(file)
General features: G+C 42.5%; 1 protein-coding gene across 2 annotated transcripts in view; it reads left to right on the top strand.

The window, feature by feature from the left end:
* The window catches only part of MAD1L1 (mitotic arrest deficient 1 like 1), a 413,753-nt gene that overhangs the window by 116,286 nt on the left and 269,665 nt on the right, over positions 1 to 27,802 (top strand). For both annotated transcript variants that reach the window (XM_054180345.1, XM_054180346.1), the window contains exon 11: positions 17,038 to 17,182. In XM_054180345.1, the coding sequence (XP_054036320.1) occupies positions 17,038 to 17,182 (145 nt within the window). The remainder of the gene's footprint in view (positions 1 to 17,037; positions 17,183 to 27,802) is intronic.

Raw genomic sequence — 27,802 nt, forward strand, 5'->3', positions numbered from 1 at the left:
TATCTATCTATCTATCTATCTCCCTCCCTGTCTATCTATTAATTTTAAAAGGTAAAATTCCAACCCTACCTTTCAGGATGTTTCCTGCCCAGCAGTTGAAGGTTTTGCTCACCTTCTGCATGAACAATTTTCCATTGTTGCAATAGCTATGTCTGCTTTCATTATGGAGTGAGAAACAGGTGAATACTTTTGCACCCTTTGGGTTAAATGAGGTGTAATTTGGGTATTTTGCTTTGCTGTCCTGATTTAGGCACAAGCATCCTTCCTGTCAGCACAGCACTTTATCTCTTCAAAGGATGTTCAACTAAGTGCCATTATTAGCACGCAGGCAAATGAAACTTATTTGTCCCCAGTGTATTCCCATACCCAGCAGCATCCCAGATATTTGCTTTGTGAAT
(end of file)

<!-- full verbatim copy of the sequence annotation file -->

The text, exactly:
General features: G+C 42.5%; 1 protein-coding gene across 2 annotated transcripts in view; it reads left to right on the top strand.

The window, feature by feature from the left end:
* The window catches only part of MAD1L1 (mitotic arrest deficient 1 like 1), a 413,753-nt gene that overhangs the window by 116,286 nt on the left and 269,665 nt on the right, over positions 1 to 27,802 (top strand). For both annotated transcript variants that reach the window (XM_054180345.1, XM_054180346.1), the window contains exon 11: positions 17,038 to 17,182. In XM_054180345.1, the coding sequence (XP_054036320.1) occupies positions 17,038 to 17,182 (145 nt within the window). The remainder of the gene's footprint in view (positions 1 to 17,037; positions 17,183 to 27,802) is intronic.

Raw genomic sequence — 27,802 nt, forward strand, 5'->3', positions numbered from 1 at the left:
TATCTATCTATCTATCTATCTCCCTCCCTGTCTATCTATTAATTTTAAAAGGTAAAATTCCAACCCTACCTTTCAGGATGTTTCCTGCCCAGCAGTTGAAGGTTTTGCTCACCTTCTGCATGAACAATTTTCCATTGTTGCAATAGCTATGTCTGCTTTCATTATGGAGTGAGAAACAGGTGAATACTTTTGCACCCTTTGGGTTAAATGAGGTGTAATTTGGGTATTTTGCTTTGCTGTCCTGATTTAGGCACAAGCATCCTTCCTGTCAGCACAGCACTTTATCTCTTCAAAGGATGTTCAACTAAGTGCCATTATTAGCACGCAGGCAAATGAAACTTATTTGTCCCCAGTGTATTCCCATACCCAGCAGCATCCCAGATATTTGCTTTGTGAAT